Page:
Here in Virginia outside of perhaps Del. Bob Marshall and Attorney General Ken "Kookinelli" Cuccinelli there are few Republican politicians who are more sleazy and contemptuous of the rights of the majority of citizens than Eric Cantor. While Jewish, like his Chriastofascist masters the best approach to Cantor is to assume that if his lips are moving, he's lying. All of this was demonstrated during Cantor's recent blather about the GOP needing to work at creating the conditions for health, happiness and prosperity for more Americans. The problem is that Cantor's and the GOP's policies are directly opposite from this supposed agenda. Oh they want some Americans to be more happy and prosperous: the very wealthy. The rest of us? We're on our own and best hope we don't end up living on the streets subsisting on dry dog food in our old age. A column in the Washington Post looks at Cantor's latest lies and bullshit. Here are highlights:
Republicans have happened upon a felicitous new strategy for reviving their party from its depressed state: They need only think happy thoughts. At a retreat for Republican leaders last month, former House speaker Newt Gingrich told them to “learn to be a happy party” and a “cheerful” one, and Republican National Committee Chairman Reince Priebus said they should be a party “that smiles.”
House Majority Leader Eric Cantor took this don’tworry-be-happy strategy seriously, and in a heavily promoted “major” speech to the American Enterprise Institute on Tuesday afternoon, he let the sun shine in.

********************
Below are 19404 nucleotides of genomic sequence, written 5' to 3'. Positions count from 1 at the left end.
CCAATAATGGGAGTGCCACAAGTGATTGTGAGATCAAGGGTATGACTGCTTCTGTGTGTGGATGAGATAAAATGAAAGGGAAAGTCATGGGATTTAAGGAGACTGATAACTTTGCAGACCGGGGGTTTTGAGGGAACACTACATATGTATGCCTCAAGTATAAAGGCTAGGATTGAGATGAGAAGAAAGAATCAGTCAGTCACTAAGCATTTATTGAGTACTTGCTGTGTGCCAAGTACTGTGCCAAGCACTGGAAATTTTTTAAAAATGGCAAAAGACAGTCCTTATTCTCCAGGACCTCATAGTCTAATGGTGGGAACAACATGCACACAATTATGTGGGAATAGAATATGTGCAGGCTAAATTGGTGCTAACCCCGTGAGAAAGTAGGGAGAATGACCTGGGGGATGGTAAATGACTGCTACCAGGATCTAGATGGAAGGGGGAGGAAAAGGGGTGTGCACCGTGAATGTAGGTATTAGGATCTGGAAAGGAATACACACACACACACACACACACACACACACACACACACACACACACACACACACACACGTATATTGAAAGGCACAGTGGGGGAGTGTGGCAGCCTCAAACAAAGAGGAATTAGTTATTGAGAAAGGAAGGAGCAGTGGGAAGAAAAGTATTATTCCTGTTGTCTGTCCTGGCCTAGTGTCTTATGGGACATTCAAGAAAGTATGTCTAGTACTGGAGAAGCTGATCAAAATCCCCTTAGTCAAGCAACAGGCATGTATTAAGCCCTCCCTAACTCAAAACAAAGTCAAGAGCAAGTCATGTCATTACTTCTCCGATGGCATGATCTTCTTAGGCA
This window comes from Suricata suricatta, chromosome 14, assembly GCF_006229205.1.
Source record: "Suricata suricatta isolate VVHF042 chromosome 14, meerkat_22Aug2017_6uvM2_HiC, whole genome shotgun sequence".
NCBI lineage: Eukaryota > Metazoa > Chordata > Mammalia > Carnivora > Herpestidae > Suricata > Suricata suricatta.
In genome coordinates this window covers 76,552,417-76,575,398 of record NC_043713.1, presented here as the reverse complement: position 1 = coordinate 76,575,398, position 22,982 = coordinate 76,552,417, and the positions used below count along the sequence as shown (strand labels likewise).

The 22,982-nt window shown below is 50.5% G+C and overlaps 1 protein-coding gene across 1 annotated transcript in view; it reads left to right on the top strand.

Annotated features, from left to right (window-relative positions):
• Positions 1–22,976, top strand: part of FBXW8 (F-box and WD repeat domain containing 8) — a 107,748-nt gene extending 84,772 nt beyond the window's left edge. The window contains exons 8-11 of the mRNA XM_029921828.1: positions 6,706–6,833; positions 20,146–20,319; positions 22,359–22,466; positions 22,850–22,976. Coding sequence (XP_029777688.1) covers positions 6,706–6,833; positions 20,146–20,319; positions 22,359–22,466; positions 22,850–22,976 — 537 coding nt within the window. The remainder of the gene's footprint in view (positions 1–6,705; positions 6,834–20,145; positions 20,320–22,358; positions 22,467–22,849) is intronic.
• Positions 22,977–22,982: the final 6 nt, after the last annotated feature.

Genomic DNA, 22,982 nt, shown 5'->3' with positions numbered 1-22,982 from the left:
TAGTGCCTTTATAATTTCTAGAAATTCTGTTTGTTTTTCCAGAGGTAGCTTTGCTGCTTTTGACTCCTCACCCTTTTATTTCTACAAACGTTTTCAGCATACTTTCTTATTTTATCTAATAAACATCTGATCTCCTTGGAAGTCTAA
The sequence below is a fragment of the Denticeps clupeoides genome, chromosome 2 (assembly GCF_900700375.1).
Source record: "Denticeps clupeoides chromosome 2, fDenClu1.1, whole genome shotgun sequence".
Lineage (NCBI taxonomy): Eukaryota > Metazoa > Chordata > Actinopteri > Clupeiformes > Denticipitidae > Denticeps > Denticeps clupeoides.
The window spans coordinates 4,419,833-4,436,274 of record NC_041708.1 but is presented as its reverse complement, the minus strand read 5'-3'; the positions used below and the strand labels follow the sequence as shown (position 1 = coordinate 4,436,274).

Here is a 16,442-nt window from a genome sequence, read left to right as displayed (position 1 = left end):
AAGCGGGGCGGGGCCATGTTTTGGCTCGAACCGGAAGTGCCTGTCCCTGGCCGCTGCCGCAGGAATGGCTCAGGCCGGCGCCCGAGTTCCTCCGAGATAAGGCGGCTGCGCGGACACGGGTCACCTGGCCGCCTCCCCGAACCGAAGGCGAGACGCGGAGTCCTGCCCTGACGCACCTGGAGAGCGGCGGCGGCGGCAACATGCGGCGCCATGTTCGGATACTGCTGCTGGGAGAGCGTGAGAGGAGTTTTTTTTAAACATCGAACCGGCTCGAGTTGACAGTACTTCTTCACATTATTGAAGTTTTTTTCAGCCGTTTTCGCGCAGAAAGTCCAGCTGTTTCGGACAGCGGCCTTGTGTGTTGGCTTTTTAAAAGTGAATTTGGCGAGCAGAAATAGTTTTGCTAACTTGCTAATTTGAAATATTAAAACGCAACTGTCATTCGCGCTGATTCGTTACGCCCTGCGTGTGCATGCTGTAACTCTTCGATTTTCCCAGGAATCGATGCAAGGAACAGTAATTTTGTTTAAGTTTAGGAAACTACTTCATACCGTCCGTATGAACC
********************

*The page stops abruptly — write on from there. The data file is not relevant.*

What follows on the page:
He began with an uplifting anecdote about the Wright brothers and quoted the inspirational words of Emma Lazarus. He spoke from a lectern decorated with a foam board carrying the slogan “Making life work for more people” and brought with him some everyday folks to illustrate his upbeat philosophy, including an African American father who found a better education for his children and a girl doing well in her battle with cancer.
“The House majority will pursue an agenda based on a shared vision of creating the conditions for health, happiness and prosperity for more Americans,” Cantor proclaimed. He also read a Thomas Jefferson quotation on “ameliorating the condition, promoting the virtue, and advancing the happiness of man.”
But the sunny routine was a difficult one for Cantor, who has made a career in Washington of being testy and acidic. His delivery was forced and, as he read his text, he seemed to be reminding himself to grin. As a result, he scowled for much of the speech and sounded as though he were spitting out his words. Smiles formed at inopportune times, such as when he described a boy’s failure in public school.
When it came to what his party would do to make people so buoyant and uplifted, Cantor had little beyond the policies he and his colleagues have long offered.
In recent weeks, Republican leaders such as Cantor have resembled nothing so much as laundry detergent salesmen, figuring if they can simply rebrand their product (High Efficiency 2x Ultra Stainlifter Clean Breeze Concentrated Fresh!) Americans will buy what they’re selling. Omitted from consideration is the possibility that consumers don’t like what’s in the bottle.
Problem is, the optimistic talk collides with grim realities. Cantor spoke Tuesday about Lady Liberty lifting her “lamp beside the golden door,” but he was noncommittal on the comprehensive immigration reforms drafted by Sen. Marco Rubio (R-Fla.). He spoke about how “many of today’s cures and lifesaving treatments are a result of an initial federal investment” without mentioning that the House Republicans’ budgets would decimate medical research.
Cantor spoke about how health care “always worries parents most.” But he continued to advocate the repeal of Obamacare, even though Ohio’s conservative governor, John Kasich,
Cantor might heed his own advice: Americans don’t care about Republicans’ happy talk. They want happy results.
As I noted at the outset, if Cantor's lips are moving, he's lying. The man is despicable.